October is National Disability Employment Awareness Month (NDEAM) in the US. For more than 70 years, it’s been set aside to highlight and address the challenges people with disabilities face in the workplace—and it’s needed.
People with disabilities are almost three times more likely to be unemployed than those without disabilities (8.3 vs. 3.2%). They also can face an obstacle course of difficulties in the workplace. Basic challenges include environments that are hard to navigate and inadequate policies, systems, and services.
Once hired, people with disabilities may face insidious challenges like biases, unfair assumptions, or flat-out discrimination. This can make them fearful of being teased or harassed, being viewed as lazy or incompetent, or being considered unfit for promotion.
About 30% of the working population has a visible or invisible disability. Invisible (or non-apparent) disabilities include depression, ADHD, autism, diabetes, cancer, fibromyalgia, lupus, and PTSD, among many others.
A person with a disability may have many concerns about their condition—so much so that they hide it. The following statistics dramatically illustrate the depth of their fears:
- Just 39% of employees with disabilities tell their manager they have a disability
- 24% tell their colleagues
- 4% tell their clients
This deserves your attention—because someone on your team may be struggling.
The good news is that leaders like you can help people with disabilities succeed. And you can experience immediate benefits—such as a 30% increase in productivity and a 30% decrease in turnover—when you do.
Here are some approaches you can use to set team members with disabilities up for success:
Create Psychological Safety
Foster an environment of psychological safety in the workplace. Never criticize or punish people for speaking their minds or sharing an unpleasant truth. Let all your people know their opinions are welcomed and valued.
Psychological safety is essential for any kind of workplace success—especially for people with disabilities. They are far more likely than others to feel anxious (40% versus 18%) and isolated (37% versus 8%).
Make trustworthiness the foundation of your leadership style. Be honest. Show integrity. Be kind.
Know Your Biases
We all have cognitive biases. It comes with being alive and it’s not a cause for shame. The brain uses biases to filter out unessential information and make quick judgments. As a rule, biases become a problem only when they hurt others.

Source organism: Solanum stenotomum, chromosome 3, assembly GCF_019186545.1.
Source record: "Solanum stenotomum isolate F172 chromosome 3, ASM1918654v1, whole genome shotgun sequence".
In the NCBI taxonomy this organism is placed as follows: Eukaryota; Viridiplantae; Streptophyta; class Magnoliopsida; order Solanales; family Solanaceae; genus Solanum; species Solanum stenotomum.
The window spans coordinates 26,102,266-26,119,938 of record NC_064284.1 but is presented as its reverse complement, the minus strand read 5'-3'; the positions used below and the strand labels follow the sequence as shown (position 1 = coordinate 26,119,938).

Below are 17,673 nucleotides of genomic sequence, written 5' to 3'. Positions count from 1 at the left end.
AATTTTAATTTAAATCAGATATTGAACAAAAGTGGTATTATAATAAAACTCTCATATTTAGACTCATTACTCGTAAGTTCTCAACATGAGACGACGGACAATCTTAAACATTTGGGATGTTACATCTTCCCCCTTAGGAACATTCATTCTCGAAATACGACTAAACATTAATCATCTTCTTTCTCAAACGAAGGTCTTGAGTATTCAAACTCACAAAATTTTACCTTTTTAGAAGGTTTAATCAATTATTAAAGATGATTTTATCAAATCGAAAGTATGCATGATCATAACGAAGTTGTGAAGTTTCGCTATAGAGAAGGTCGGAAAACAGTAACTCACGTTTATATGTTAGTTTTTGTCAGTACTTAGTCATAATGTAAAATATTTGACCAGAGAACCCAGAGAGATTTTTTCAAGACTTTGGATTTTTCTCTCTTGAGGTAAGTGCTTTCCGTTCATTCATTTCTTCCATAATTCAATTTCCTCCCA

A good first step toward understanding bias is to learn about the more than 100 different kinds of biases. Not all are obvious. A quick online search will reveal innumerable articles and books on the topic if you want to know more.
As an example, confirmation bias—seeking out information that supports an existing point of view and dismissing facts that contradict it—is an unconscious bias that can distort your perceptions of people with disabilities. You may have preconceptions that they are less capable and look for supporting evidence. This is worth some introspection. Ask yourself “How capable do I think people with disabilities are at work tasks?” Be ready to challenge your answers. Then act on what you discover.
Role Model Inclusiveness
As a leader, you have outsized influence in changing the work environment for the better. Role modeling is one of the most powerful tools at your disposal. It's a fact that junior-level managers imitate the behaviors of more senior leaders. If you create a welcoming and friendly space, your people are likely to follow your example.
What if your role modeling doesn't create positive change in some of the people on your team? That's the time to have private, one-on-one conversations with individuals who are still making unkind remarks. Your job as a leader is to let them know that this kind of behavior is unacceptable. End of conversation.
The Many Benefits of Inclusion
Creating an equitable workplace for people with disabilities is the right thing to do. The skills needed to achieve this are the bedrock of inspired leadership: creating psychological safety, uncovering your biases, and role modeling inclusiveness. Team members with disabilities will benefit—and so will everyone else.
Bringing people with disabilities into your workplace also benefits your company. Businesses committed to including persons in this population generate 28% higher revenue, double their net income, and have 30% higher profit margins than less inclusive competitors.
An equitable workplace benefits everyone. Invest the time to create a welcoming environment for people with disabilities—and watch the transformation happen.
The writer of this blog has a disability.
About the AuthorMore Content by Doug Glener